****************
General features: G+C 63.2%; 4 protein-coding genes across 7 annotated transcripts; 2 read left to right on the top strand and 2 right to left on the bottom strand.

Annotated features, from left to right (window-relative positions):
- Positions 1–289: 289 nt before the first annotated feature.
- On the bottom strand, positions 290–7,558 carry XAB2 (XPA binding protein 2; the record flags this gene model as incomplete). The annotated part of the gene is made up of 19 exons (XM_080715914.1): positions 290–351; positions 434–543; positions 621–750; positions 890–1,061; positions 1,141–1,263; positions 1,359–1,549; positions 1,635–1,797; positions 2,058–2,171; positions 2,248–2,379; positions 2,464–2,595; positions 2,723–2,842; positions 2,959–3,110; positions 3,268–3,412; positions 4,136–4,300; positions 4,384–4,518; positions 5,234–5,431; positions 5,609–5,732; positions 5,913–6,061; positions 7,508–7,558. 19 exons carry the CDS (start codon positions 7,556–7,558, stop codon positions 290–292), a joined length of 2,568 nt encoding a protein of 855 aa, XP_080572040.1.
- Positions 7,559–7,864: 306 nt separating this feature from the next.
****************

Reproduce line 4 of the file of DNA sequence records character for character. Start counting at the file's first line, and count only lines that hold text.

- On the bottom strand, positions 290–7,558 carry XAB2 (XPA binding protein 2; the record flags this gene model as incomplete). The annotated part of the gene is made up of 19 exons (XM_080715914.1): positions 290–351; positions 434–543; positions 621–750; positions 890–1,061; positions 1,141–1,263; positions 1,359–1,549; positions 1,635–1,797; positions 2,058–2,171; positions 2,248–2,379; positions 2,464–2,595; positions 2,723–2,842; positions 2,959–3,110; positions 3,268–3,412; positions 4,136–4,300; positions 4,384–4,518; positions 5,234–5,431; positions 5,609–5,732; positions 5,913–6,061; positions 7,508–7,558. 19 exons carry the CDS (start codon positions 7,556–7,558, stop codon positions 290–292), a joined length of 2,568 nt encoding a protein of 855 aa, XP_080572040.1.